As part of the $1.7 trillion bill the House passed to fund the government, lawmakers agreed to reform the 1887 Electoral Count Act. The change in rules directly resulted from the insurrection at the U.S. Capitol on January 6.

The law will change parts of the elections operations former President Donald Trump attempted to exploit following his 2020 loss. The changes are part of a bipartisan statement rejecting the “Big Lie” about the 2020 election and strengthening election integrity.

The bill passed the Senate with 68 Senators voting in favor. It also garnered 225 affirmative votes in the House.

The law clarifies that the Vice President’s role is ceremonial, raises the number of House and Senate members needed to review counts and makes it harder for states to cancel elections.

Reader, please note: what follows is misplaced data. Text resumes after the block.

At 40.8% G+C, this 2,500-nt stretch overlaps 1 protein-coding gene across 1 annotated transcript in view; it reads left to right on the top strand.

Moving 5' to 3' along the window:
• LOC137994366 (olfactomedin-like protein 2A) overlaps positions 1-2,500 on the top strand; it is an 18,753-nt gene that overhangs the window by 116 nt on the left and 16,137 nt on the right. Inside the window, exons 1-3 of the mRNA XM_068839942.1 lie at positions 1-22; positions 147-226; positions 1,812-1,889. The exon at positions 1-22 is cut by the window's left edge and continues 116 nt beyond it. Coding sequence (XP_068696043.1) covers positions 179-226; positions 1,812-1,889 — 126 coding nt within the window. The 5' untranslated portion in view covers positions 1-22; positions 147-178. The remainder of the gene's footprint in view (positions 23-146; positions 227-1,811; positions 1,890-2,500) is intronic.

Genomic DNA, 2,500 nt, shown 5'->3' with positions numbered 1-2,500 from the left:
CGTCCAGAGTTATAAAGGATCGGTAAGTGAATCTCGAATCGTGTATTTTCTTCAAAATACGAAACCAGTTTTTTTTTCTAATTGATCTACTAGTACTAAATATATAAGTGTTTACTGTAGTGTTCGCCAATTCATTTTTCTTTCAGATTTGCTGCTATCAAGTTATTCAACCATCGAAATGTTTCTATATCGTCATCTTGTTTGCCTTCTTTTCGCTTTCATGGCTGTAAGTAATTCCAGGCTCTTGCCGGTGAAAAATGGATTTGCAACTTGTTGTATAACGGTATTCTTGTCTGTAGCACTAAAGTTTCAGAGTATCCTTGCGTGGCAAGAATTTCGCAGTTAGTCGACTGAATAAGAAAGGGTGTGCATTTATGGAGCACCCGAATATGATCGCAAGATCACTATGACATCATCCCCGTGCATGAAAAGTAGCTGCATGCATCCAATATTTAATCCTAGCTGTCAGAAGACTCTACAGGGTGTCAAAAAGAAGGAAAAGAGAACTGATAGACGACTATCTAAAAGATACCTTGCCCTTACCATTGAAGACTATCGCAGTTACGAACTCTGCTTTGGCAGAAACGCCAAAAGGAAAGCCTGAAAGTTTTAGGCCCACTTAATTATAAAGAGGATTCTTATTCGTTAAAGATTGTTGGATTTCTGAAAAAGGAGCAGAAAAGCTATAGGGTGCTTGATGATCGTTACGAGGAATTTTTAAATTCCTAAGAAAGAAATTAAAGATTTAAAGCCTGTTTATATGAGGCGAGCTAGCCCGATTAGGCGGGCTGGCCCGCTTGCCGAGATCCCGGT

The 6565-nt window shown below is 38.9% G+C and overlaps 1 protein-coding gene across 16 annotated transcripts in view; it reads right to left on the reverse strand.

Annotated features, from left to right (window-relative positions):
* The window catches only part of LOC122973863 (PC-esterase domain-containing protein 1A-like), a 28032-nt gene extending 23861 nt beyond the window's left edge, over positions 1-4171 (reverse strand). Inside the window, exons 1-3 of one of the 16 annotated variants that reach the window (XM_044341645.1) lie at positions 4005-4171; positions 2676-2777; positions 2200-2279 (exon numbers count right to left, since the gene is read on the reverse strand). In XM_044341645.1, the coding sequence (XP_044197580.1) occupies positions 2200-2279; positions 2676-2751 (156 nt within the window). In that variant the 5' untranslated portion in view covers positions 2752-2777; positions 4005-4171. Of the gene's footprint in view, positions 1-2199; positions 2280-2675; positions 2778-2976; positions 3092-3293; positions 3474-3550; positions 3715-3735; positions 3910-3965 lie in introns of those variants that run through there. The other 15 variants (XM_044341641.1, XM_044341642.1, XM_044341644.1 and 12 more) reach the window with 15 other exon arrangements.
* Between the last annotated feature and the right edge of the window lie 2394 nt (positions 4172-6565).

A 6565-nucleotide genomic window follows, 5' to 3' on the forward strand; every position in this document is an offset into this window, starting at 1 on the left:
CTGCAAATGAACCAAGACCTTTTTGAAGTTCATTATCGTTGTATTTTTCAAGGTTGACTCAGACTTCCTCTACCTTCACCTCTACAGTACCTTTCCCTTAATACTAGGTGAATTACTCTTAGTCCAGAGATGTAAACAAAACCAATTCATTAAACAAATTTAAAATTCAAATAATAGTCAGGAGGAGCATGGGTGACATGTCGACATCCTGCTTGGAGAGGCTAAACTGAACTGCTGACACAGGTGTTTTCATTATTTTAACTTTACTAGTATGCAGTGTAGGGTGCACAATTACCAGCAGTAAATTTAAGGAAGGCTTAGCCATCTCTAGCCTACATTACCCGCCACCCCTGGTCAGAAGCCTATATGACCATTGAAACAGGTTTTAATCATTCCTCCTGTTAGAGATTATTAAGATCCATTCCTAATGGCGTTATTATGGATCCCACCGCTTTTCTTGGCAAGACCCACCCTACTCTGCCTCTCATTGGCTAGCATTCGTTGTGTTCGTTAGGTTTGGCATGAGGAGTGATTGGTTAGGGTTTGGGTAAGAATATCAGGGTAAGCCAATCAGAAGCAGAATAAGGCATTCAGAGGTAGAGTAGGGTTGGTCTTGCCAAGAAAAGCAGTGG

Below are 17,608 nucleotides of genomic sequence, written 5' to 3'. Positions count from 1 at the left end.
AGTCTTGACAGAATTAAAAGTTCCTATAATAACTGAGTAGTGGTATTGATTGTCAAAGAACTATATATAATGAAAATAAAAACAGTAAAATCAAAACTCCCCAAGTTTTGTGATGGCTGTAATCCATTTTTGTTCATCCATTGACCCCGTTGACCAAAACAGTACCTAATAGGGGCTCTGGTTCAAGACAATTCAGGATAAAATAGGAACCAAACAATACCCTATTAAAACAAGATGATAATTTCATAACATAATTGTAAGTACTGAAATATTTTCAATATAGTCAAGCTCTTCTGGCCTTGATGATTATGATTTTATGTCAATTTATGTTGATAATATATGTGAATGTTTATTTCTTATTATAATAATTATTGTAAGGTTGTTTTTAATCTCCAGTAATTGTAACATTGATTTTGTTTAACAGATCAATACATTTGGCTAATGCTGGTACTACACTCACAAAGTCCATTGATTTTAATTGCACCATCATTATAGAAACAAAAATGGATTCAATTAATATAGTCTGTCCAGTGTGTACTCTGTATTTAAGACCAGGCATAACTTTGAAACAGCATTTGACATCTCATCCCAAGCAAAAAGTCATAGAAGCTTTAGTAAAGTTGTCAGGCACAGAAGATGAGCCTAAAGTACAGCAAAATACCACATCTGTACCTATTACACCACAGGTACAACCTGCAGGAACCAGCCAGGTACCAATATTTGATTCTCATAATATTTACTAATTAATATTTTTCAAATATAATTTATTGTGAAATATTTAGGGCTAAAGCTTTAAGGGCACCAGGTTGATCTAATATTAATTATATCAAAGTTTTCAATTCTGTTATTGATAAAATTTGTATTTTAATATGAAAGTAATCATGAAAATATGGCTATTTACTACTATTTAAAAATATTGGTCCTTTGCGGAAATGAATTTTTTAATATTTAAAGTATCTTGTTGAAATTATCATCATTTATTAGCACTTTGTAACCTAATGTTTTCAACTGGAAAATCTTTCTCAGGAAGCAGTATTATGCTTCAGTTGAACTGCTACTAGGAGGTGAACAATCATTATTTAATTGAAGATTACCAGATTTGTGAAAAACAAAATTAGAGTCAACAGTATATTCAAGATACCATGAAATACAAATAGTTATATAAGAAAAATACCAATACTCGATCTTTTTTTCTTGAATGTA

Senator Jamie Raskin (D–Maryland) said that he voted for the bill but didn’t think it went far enough.

“I’m for that, and that’s the very least we can do, and we must do. It’s necessary, but it’s not remotely sufficient,” he told Face the Nation.

Raskin, who served on the January 6 committee, said that the real problem is the electoral college. In the interview, he said the current electoral operations leave space for “strategic mischief.”

The bill also sends money to Ukraine, increases the budget for the Pentagon and puts aside more funds for disaster aid.

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